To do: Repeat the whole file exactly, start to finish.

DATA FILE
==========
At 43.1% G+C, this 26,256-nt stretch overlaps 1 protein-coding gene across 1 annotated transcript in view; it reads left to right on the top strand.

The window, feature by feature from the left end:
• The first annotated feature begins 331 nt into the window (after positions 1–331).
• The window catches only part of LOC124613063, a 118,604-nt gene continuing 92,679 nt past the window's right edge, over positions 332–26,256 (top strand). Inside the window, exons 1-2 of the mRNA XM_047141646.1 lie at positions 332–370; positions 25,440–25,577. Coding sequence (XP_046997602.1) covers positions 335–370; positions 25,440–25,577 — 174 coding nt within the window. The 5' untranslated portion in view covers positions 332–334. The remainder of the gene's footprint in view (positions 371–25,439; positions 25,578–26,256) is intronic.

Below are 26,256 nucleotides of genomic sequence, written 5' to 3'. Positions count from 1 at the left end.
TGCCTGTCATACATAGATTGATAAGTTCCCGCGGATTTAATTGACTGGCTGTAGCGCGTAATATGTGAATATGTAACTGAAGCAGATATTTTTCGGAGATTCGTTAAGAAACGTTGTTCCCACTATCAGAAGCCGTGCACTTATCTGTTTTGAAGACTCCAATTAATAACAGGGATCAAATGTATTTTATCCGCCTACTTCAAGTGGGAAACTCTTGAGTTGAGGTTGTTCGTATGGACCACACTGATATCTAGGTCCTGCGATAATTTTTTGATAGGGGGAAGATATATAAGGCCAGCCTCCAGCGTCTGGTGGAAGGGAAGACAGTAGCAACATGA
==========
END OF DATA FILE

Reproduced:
At 43.1% G+C, this 26,256-nt stretch overlaps 1 protein-coding gene across 1 annotated transcript in view; it reads left to right on the top strand.

The window, feature by feature from the left end:
• The first annotated feature begins 331 nt into the window (after positions 1–331).
• The window catches only part of LOC124613063, a 118,604-nt gene continuing 92,679 nt past the window's right edge, over positions 332–26,256 (top strand). Inside the window, exons 1-2 of the mRNA XM_047141646.1 lie at positions 332–370; positions 25,440–25,577. Coding sequence (XP_046997602.1) covers positions 335–370; positions 25,440–25,577 — 174 coding nt within the window. The 5' untranslated portion in view covers positions 332–334. The remainder of the gene's footprint in view (positions 371–25,439; positions 25,578–26,256) is intronic.

Below are 26,256 nucleotides of genomic sequence, written 5' to 3'. Positions count from 1 at the left end.
TGCCTGTCATACATAGATTGATAAGTTCCCGCGGATTTAATTGACTGGCTGTAGCGCGTAATATGTGAATATGTAACTGAAGCAGATATTTTTCGGAGATTCGTTAAGAAACGTTGTTCCCACTATCAGAAGCCGTGCACTTATCTGTTTTGAAGACTCCAATTAATAACAGGGATCAAATGTATTTTATCCGCCTACTTCAAGTGGGAAACTCTTGAGTTGAGGTTGTTCGTATGGACCACACTGATATCTAGGTCCTGCGATAATTTTTTGATAGGGGGAAGATATATAAGGCCAGCCTCCAGCGTCTGGTGGAAGGGAAGACAGTAGCAACATGA